Just a shift in our perception of ourselves can bring about a change in how we look at the world.
The Illusory nature of the world can be understood by first-hand experience from our day to day life of the waking state, dream state and the deep sleep state, the three states in Consciousness.
We actually perceive and experience the world through the mind. Our mind is nothing but a collection of thoughts, which have the ‘I thought’ as the primary thought. The ‘I thought’ is an impostor that springs from Consciousness donning the appearance of Consciousness, which is the REAL I. If but for the thoughts, there is no such thing called the mind, states Ramana Maharshi. In deep sleep, the mind is lost along with the world, but when we wake up, the individual self (identification with the body and the mind), or the ‘I thought’ rises after which we begin to experience the world for the day.
When we view the world as the individual self or the ‘I thought’ in the waking state, we look at it as different from us. From this standpoint, we all look at the world as something apart from us. The world from our understanding is people, situations, things etc all put together. When the world is looked at something apart from us, it seems as if it has a control on ourselves, our actions, in short on our lives. This truth is actually within the experience of all. Hence, when looked at as apart from us, there arises duality, multiplicity, comparison and as a result misery.
To add to the argument of the illusory world, the world that we call the real in the waking state is completely lost in the deep sleep state. This is because the ‘I thought’ also is lost in the deep sleep state. In the dream state, we are in a different world or plane altogether. Therefore, the world is a seeming condensed form in the ‘I thought’; with different forms in the waking and dream state and being lost in the deep sleep state.
Furthermore, when the ‘I thought’ is not the real ‘I’, how can the world and the experiences perceived through it be real? Therefore, with the illusory ‘I thought’ it is just an ‘illusory world’.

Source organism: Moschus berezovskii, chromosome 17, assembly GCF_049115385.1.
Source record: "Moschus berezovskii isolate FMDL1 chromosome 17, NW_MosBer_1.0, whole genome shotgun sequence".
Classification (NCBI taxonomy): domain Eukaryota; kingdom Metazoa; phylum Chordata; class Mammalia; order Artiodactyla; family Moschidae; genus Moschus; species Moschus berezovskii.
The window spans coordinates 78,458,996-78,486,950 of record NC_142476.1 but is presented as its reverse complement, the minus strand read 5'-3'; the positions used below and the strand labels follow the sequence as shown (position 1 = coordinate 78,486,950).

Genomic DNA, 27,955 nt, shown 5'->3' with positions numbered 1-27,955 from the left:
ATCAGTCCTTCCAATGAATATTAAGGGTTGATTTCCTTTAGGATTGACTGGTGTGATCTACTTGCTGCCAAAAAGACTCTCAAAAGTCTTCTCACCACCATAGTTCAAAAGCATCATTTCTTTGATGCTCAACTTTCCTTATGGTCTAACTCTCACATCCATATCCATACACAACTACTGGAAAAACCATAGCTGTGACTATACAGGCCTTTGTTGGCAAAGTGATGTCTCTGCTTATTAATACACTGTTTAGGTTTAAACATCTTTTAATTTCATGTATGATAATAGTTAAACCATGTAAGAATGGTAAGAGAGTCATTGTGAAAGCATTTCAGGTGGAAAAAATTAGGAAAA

However, there is a seeming paradox. The world can be true too!
Vedanta states that the world is real too. When we look at the world from the standpoint of the Self, our Pure Being or Consciousness, the world is real.
The pure being or consciousness is the base from which the ‘I thought’ arises and experiences the world and subsides in the deep sleep state. Consciousness is the uniform underlying reality for all the three states. The three states are mere appearances on it. Hence, the world is also but a mere appearance in Consciousness.
However, the world, is not apart from the base (the Self, Pure Being or Consciousness), like that of the apparent pictures on a screen. The objects of the world are manifestations of Consciousness, as they have it for their base and hence infused with it, like the clay in the pot. The world is not separate from one’s own self, Consciousness. The Seer, the Seen and the act of Seeing, all become one, not apart from one another. When we stabilize in this ‘Oneness’ the misery of the world is negated. This can be realized through consistent Self enquiry and meditation.
When the shift in the identity of ourselves from the ‘I thought’ to Consciousness is realised, the world is also nothing but consciousness. When the focus is on Consciousness, all the seeming manifestations or objects are nothing but the one Consciousness or pure being. Thus, the illusory world from the standpoint of the ‘I thought’ is but reality or Consciousness when stabilized in Consciousness.